Six Tidbits About Dining in Denver Collected Over 100 Reviews

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Being a restaurant critic is a bit like being a colander. Every time I enter a restaurant, I'm filling myself up, both literally and figuratively, with thoughts about everything from how the sauce tasted to lighting and noise levels to whether or not the server knew his stuff. When it's time to write, I pour out all my observations and experiences and wait to see what drains away. What's left is where the story is, in the moments that are memorable and noteworthy enough to characterize a restaurant.

So as the countdown to my 100th review continues, I've pulled out a different colander, an industrial-sized one that's big enough to strain out the week-in, week-out details. The list that follows is some of what's left in the bowl after two years of professional eating.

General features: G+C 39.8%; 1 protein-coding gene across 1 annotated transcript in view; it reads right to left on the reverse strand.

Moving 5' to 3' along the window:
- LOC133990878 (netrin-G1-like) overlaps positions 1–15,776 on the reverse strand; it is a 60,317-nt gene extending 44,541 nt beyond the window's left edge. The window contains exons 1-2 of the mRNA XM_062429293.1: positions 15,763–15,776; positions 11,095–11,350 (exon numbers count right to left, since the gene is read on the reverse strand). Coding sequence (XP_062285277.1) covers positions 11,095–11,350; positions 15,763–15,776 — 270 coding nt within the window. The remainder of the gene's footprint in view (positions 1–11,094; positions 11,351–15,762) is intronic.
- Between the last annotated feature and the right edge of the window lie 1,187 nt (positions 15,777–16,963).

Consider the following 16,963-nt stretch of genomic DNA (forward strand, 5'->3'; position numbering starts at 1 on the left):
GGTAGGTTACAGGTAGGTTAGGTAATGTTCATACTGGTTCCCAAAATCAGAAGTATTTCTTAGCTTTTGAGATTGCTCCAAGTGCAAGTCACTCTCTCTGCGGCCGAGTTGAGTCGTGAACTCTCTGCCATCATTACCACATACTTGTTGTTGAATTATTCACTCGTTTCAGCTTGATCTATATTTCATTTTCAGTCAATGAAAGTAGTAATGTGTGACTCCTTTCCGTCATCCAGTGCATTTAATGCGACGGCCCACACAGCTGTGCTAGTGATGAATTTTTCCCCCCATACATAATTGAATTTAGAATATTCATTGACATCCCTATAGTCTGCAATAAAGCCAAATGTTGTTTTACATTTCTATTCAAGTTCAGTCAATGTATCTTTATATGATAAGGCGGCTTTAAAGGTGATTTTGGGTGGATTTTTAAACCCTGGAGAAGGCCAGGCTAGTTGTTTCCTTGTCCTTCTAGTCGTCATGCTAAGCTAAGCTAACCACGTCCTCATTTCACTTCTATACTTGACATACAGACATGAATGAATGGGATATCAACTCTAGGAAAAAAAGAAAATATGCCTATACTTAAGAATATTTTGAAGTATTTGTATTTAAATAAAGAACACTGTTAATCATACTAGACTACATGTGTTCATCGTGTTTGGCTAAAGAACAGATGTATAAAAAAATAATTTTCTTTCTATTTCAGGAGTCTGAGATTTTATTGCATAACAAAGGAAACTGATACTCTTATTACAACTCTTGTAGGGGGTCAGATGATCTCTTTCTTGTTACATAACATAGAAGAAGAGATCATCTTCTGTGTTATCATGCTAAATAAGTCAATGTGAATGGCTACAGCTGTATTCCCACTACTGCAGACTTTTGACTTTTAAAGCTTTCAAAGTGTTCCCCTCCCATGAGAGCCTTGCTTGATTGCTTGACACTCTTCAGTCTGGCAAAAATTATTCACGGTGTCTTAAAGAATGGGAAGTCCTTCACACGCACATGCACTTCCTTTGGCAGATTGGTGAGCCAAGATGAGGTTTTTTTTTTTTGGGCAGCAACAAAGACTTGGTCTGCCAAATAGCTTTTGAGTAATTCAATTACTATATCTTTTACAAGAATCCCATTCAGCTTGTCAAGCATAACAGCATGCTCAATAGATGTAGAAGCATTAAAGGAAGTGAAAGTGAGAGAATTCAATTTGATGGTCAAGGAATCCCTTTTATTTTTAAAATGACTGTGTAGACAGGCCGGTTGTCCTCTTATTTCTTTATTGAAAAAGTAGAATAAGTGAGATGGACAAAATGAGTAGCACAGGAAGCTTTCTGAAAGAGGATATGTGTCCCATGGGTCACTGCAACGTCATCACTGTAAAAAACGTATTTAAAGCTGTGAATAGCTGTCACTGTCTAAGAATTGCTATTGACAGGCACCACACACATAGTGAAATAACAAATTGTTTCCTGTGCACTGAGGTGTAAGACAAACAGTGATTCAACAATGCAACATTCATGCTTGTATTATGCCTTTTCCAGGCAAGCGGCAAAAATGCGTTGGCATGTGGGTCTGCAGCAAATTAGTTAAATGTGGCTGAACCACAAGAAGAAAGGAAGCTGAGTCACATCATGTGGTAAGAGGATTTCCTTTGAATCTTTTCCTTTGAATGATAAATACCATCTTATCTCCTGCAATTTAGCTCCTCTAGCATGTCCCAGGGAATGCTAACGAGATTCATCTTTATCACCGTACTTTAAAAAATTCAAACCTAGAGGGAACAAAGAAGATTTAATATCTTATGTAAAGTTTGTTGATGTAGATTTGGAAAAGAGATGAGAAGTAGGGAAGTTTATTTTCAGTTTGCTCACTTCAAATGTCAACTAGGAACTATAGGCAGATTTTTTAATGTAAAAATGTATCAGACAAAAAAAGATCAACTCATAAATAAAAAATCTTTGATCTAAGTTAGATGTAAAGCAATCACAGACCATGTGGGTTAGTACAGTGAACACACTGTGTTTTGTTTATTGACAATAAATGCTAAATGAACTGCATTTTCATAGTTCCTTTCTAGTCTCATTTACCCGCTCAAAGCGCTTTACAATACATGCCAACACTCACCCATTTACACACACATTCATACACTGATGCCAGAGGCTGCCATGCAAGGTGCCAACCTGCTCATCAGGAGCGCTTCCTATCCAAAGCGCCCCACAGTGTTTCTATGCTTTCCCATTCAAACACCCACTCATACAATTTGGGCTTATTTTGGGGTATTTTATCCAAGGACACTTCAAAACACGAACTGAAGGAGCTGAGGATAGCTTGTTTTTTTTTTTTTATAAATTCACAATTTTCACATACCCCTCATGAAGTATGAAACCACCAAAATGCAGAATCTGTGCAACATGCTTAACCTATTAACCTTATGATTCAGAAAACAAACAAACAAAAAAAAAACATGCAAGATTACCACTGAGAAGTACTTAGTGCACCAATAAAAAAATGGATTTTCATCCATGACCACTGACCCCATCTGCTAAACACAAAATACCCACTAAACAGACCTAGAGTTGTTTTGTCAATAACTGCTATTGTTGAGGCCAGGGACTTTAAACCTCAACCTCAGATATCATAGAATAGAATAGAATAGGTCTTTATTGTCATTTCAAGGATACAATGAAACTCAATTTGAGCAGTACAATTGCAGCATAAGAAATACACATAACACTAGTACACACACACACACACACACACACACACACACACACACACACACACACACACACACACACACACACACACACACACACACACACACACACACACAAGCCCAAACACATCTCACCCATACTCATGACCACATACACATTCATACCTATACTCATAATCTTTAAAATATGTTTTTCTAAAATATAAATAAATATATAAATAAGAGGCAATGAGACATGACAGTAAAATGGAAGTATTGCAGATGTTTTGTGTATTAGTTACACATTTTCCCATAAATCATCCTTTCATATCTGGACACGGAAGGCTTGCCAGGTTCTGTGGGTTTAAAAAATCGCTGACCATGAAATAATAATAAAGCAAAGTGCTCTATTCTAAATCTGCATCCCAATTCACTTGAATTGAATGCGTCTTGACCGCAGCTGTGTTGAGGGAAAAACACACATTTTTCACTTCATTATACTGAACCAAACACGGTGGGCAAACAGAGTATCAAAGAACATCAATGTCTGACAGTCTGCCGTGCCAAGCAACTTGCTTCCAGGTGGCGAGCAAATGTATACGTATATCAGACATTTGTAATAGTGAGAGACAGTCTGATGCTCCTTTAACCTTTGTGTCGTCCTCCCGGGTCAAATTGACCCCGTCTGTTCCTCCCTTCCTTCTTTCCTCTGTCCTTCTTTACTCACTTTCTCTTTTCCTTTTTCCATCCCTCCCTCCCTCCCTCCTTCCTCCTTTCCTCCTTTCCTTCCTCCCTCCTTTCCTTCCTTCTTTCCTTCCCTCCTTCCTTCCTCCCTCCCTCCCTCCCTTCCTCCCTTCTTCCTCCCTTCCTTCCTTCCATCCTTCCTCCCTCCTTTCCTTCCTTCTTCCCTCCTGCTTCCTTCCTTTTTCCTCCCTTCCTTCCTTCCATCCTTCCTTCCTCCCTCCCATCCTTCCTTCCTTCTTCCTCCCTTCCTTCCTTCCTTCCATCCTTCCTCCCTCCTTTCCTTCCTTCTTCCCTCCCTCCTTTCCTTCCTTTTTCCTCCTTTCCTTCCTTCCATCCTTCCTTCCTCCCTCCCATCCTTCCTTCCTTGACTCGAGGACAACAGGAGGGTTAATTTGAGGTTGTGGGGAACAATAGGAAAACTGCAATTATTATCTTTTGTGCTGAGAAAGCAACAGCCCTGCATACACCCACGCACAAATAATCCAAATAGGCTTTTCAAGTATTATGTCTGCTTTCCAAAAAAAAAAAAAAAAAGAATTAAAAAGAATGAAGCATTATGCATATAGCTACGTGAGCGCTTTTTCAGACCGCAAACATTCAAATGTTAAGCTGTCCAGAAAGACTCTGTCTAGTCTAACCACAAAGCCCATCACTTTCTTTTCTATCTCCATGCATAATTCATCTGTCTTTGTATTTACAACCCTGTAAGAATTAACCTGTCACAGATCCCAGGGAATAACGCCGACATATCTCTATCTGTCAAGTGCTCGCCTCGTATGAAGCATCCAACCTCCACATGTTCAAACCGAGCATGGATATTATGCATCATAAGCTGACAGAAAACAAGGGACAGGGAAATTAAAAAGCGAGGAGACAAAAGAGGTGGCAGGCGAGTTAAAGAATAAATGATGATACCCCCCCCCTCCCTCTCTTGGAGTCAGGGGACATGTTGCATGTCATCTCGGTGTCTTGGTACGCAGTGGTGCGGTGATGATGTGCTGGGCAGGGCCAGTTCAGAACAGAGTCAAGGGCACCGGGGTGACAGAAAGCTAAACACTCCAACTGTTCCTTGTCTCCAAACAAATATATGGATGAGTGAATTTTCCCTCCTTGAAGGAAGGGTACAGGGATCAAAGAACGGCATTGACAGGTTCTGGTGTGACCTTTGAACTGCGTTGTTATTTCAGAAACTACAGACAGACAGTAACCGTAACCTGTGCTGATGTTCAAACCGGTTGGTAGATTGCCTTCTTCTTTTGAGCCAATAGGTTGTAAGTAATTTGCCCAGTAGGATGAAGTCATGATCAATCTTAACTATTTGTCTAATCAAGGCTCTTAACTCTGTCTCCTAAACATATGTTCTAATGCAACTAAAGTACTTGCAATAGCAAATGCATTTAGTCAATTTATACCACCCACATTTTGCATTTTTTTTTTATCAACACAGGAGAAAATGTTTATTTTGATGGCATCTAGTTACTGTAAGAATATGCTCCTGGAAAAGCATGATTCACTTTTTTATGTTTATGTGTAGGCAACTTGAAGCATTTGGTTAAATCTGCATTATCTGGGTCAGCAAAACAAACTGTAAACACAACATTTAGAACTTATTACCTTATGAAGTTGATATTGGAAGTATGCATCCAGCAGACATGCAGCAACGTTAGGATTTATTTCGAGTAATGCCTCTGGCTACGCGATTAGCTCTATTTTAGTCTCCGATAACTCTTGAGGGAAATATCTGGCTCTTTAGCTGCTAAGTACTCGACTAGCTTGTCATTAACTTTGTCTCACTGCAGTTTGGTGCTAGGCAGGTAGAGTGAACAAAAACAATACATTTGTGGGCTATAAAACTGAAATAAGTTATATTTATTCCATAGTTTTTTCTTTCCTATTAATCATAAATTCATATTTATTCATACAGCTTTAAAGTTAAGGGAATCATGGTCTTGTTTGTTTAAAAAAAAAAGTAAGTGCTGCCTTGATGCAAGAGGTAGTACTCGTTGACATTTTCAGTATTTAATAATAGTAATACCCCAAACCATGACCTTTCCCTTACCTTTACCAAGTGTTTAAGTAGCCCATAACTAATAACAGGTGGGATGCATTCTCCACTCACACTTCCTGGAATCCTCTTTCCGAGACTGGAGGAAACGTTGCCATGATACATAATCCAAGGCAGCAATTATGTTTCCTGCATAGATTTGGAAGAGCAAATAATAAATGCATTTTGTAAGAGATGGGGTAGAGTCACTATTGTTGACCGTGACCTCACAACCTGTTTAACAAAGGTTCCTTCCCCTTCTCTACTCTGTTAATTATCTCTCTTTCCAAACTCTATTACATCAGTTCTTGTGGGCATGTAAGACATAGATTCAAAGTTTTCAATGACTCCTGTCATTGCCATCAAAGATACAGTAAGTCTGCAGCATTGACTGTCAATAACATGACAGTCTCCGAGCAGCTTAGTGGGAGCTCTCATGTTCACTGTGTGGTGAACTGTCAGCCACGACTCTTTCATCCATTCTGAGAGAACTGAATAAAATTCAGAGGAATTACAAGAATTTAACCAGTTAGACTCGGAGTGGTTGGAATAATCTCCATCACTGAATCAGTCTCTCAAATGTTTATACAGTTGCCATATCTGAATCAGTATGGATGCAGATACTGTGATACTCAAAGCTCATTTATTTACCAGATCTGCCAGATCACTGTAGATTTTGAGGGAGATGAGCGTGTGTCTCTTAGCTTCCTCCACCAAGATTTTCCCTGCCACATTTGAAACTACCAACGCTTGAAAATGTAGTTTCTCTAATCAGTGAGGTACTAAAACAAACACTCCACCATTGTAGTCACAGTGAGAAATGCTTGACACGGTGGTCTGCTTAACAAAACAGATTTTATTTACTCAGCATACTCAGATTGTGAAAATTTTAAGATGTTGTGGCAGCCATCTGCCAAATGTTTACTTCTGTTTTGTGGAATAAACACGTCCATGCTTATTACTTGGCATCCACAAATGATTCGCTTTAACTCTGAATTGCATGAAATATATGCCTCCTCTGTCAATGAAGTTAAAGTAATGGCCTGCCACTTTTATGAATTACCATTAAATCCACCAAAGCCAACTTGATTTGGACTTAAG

See also: Ten Ways the Denver Restaurant Scene Has Changed Over 100 Reviews

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Danielle Lirette
Cabrito at Work & Class in the hot Ballpark neighborhood.
1) Things change. Quickly. East Denver is no longer a food desert. Ballpark is hotter than Highland.

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Danielle Lirette
Bocadillo closed in Sunnyside despite talent in the kitchen.
2) Success requires more than a talented chef. Exhibits A and B: Bocadillo and Red Star Deli, which shuttered despite good food.

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Danielle Lirette
Bistro Barbes in Park Hill.
3) Forget what Mom said about not dating at work. The folks at Work & Class and Bistro Barbes have debunked that myth. (If my husband decides to debunk it, that's another story.)

Keep reading for three more observations about dining in Denver.


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